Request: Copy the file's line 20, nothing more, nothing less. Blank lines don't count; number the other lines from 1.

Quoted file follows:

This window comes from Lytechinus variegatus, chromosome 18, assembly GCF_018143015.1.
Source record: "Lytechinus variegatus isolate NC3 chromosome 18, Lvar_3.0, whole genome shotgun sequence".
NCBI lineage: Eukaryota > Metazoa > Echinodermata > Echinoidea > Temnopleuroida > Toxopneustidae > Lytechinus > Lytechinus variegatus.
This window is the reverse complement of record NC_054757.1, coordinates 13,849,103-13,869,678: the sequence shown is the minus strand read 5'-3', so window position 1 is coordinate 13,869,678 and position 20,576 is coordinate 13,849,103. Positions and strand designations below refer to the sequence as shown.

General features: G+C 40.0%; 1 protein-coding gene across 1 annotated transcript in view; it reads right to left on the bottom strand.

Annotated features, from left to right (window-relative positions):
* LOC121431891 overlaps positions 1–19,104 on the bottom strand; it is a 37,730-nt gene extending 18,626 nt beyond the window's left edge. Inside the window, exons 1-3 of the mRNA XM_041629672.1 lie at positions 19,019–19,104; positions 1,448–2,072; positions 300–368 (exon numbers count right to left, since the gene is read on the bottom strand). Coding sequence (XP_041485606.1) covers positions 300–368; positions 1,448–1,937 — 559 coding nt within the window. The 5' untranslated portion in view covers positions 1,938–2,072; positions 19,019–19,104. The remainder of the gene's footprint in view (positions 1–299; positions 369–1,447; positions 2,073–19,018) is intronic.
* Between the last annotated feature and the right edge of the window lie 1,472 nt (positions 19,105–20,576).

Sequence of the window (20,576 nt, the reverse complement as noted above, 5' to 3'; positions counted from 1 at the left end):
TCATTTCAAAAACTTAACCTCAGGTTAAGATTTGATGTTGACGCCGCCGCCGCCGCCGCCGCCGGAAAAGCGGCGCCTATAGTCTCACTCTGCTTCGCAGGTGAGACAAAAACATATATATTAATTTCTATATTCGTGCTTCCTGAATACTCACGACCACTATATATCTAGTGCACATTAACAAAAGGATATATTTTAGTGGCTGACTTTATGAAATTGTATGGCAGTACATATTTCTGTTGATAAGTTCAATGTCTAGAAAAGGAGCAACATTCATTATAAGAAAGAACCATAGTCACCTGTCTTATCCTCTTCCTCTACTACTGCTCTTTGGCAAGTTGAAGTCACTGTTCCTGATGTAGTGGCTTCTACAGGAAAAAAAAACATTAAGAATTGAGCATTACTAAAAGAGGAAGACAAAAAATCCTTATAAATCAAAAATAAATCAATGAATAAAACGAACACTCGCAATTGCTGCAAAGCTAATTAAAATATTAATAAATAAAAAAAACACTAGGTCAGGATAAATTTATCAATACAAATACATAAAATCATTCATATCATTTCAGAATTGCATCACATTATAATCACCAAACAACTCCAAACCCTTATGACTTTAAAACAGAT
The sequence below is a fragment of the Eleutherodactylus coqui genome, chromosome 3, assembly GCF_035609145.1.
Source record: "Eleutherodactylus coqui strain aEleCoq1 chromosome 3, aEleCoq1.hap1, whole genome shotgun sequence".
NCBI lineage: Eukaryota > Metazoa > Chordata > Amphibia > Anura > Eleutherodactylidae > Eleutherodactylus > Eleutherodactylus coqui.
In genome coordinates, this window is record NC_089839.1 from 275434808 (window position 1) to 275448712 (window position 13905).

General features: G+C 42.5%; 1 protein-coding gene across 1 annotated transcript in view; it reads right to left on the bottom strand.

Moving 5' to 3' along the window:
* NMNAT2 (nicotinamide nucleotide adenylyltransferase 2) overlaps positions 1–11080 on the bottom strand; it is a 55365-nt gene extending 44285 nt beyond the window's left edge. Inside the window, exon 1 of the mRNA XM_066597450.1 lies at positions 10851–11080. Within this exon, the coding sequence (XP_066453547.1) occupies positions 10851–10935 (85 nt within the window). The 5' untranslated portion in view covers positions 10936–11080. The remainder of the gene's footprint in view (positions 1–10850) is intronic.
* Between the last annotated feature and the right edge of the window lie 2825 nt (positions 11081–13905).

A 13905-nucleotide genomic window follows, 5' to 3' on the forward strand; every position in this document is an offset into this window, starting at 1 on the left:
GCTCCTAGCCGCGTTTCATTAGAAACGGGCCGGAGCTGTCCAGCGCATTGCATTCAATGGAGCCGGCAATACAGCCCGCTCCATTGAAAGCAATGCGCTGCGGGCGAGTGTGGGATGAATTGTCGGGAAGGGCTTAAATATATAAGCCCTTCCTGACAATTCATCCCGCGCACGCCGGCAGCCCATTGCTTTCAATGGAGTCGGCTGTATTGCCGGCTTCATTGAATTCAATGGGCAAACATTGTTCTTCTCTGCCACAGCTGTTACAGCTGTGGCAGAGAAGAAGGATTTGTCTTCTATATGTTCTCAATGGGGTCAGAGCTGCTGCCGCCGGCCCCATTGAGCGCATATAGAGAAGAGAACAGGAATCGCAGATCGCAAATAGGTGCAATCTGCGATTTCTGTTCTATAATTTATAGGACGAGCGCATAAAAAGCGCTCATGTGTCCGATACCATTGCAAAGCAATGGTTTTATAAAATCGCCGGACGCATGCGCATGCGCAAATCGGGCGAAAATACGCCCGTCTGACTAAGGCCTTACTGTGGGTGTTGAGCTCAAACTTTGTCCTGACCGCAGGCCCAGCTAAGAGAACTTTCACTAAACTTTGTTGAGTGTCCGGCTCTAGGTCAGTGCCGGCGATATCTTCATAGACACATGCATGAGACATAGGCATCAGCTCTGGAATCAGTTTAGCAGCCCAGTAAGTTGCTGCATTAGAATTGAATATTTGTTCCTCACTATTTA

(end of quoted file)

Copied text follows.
GCTCCTAGCCGCGTTTCATTAGAAACGGGCCGGAGCTGTCCAGCGCATTGCATTCAATGGAGCCGGCAATACAGCCCGCTCCATTGAAAGCAATGCGCTGCGGGCGAGTGTGGGATGAATTGTCGGGAAGGGCTTAAATATATAAGCCCTTCCTGACAATTCATCCCGCGCACGCCGGCAGCCCATTGCTTTCAATGGAGTCGGCTGTATTGCCGGCTTCATTGAATTCAATGGGCAAACATTGTTCTTCTCTGCCACAGCTGTTACAGCTGTGGCAGAGAAGAAGGATTTGTCTTCTATATGTTCTCAATGGGGTCAGAGCTGCTGCCGCCGGCCCCATTGAGCGCATATAGAGAAGAGAACAGGAATCGCAGATCGCAAATAGGTGCAATCTGCGATTTCTGTTCTATAATTTATAGGACGAGCGCATAAAAAGCGCTCATGTGTCCGATACCATTGCAAAGCAATGGTTTTATAAAATCGCCGGACGCATGCGCATGCGCAAATCGGGCGAAAATACGCCCGTCTGACTAAGGCCTTACTGTGGGTGTTGAGCTCAAACTTTGTCCTGACCGCAGGCCCAGCTAAGAGAACTTTCACTAAACTTTGTTGAGTGTCCGGCTCTAGGTCAGTGCCGGCGATATCTTCATAGACACATGCATGAGACATAGGCATCAGCTCTGGAATCAGTTTAGCAGCCCAGTAAGTTGCTGCATTAGAATTGAATATTTGTTCCTCACTATTTA